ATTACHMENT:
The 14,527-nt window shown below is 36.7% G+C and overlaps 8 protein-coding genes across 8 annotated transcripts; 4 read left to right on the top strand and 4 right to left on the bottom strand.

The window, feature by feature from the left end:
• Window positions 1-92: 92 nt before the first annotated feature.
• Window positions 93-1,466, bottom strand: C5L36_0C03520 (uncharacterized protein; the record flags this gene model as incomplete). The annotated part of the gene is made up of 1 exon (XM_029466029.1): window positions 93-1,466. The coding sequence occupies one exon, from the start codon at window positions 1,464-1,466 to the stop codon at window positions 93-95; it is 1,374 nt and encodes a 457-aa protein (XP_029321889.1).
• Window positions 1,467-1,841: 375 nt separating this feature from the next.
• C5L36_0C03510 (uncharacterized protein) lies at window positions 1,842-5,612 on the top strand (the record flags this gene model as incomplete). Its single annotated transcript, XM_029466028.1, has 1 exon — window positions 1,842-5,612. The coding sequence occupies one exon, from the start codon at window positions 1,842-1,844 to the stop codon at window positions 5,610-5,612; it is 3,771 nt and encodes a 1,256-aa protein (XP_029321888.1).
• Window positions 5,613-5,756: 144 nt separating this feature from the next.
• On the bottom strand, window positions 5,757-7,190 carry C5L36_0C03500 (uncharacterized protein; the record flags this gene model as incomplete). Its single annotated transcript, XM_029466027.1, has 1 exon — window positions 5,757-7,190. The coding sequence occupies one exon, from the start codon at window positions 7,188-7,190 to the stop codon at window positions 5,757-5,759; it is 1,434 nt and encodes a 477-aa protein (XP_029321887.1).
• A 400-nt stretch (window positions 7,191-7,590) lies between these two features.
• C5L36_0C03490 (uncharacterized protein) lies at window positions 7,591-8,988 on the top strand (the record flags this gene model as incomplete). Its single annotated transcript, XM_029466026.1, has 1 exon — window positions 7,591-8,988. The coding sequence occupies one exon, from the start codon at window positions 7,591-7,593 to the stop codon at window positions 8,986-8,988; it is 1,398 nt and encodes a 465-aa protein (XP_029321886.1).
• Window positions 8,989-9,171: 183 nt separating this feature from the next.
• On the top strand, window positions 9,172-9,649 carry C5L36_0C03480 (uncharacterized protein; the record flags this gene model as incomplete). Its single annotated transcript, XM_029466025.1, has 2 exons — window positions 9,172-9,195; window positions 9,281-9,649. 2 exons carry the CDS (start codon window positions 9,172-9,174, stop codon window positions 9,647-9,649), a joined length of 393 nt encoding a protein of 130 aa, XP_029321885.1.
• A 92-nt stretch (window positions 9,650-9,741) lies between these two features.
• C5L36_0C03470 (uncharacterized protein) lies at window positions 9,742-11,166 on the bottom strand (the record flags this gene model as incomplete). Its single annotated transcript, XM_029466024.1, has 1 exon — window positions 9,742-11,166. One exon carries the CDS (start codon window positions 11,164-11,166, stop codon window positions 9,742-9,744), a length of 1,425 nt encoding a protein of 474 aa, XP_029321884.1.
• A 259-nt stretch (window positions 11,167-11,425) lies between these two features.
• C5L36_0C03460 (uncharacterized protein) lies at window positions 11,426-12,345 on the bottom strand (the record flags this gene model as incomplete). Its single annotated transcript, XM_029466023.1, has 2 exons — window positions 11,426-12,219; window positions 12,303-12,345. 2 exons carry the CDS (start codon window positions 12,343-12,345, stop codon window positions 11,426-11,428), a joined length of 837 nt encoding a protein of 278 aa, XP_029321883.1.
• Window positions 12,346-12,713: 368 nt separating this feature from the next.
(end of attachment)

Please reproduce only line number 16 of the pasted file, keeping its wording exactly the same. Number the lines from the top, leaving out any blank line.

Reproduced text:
• C5L36_0C03460 (uncharacterized protein) lies at window positions 11,426-12,345 on the bottom strand (the record flags this gene model as incomplete). Its single annotated transcript, XM_029466023.1, has 2 exons — window positions 11,426-12,219; window positions 12,303-12,345. 2 exons carry the CDS (start codon window positions 12,343-12,345, stop codon window positions 11,426-11,428), a joined length of 837 nt encoding a protein of 278 aa, XP_029321883.1.